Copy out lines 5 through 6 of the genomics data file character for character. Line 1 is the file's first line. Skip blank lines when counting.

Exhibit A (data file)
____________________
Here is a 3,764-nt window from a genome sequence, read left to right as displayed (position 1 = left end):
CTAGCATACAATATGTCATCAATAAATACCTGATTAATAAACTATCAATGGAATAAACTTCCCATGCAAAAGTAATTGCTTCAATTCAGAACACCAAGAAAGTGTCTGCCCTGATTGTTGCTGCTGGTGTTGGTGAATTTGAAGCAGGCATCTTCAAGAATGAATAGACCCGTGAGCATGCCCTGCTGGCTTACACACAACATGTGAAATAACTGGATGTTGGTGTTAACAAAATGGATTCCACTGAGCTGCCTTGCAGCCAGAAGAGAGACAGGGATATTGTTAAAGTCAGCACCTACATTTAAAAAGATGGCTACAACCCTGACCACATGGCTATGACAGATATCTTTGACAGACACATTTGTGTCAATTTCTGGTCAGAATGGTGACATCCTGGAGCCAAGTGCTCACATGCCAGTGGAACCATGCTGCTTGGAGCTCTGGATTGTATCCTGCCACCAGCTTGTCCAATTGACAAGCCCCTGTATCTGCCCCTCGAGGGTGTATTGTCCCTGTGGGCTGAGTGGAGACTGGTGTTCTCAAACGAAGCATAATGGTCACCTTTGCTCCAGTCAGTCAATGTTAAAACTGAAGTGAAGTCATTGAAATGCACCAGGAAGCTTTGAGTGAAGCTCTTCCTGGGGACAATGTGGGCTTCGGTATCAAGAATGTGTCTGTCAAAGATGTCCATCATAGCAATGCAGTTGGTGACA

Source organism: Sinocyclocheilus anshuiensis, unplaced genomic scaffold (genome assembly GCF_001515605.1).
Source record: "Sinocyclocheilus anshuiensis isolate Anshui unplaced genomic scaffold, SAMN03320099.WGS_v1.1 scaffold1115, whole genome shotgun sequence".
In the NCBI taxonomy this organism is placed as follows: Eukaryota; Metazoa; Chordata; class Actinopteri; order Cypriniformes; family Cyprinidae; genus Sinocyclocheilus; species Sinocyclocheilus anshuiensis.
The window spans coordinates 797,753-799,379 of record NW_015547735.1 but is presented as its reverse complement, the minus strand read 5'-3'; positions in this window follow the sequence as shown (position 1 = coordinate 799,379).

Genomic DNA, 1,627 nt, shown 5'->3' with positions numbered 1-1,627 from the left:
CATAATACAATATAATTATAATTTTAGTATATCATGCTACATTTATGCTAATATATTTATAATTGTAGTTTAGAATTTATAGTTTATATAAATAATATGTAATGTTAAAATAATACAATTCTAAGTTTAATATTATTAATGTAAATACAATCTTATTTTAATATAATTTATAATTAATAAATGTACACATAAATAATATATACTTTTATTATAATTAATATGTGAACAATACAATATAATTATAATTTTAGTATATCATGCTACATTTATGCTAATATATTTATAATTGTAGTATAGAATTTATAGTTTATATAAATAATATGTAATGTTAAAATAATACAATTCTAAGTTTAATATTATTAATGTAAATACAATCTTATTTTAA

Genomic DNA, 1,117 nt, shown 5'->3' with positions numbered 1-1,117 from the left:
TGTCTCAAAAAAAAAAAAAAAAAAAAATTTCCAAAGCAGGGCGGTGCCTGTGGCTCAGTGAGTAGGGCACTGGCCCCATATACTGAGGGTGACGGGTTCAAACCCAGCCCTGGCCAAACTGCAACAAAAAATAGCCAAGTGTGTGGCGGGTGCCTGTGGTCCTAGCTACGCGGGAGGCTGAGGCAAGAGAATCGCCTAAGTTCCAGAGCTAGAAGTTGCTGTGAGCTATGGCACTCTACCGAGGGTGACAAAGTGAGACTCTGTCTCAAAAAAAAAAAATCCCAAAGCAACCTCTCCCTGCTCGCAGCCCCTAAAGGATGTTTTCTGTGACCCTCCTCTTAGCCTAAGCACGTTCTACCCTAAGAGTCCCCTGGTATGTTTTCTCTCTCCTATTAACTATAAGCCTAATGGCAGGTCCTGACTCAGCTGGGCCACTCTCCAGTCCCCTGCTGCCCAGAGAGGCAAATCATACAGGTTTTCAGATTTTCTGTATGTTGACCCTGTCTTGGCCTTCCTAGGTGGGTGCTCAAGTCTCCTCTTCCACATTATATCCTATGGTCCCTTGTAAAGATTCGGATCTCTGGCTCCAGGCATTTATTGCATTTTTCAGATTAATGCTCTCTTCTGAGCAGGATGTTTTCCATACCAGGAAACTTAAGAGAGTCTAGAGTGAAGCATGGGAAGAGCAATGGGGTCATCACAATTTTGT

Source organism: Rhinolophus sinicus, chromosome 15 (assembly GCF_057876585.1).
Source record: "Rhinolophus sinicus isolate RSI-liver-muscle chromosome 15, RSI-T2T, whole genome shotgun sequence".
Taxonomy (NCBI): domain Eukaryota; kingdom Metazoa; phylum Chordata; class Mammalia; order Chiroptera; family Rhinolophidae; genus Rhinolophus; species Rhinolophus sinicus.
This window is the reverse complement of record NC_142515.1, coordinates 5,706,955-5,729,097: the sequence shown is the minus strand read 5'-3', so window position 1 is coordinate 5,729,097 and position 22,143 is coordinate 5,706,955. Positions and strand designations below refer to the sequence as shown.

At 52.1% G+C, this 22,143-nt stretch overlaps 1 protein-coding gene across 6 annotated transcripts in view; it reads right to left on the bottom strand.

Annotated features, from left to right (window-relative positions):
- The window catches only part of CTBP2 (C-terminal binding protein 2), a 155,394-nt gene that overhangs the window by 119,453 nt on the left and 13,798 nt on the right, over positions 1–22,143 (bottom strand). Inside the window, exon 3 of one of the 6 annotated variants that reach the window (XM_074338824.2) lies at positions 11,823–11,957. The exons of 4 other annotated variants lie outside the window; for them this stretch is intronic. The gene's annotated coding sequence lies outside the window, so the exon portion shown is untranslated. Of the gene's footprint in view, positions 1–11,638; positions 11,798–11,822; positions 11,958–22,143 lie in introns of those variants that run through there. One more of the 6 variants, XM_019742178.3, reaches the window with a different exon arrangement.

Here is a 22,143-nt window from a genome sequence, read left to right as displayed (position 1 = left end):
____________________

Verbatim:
In the NCBI taxonomy this organism is placed as follows: Eukaryota; Metazoa; Chordata; class Actinopteri; order Cypriniformes; family Cyprinidae; genus Sinocyclocheilus; species Sinocyclocheilus anshuiensis.
The window spans coordinates 797,753-799,379 of record NW_015547735.1 but is presented as its reverse complement, the minus strand read 5'-3'; positions in this window follow the sequence as shown (position 1 = coordinate 799,379).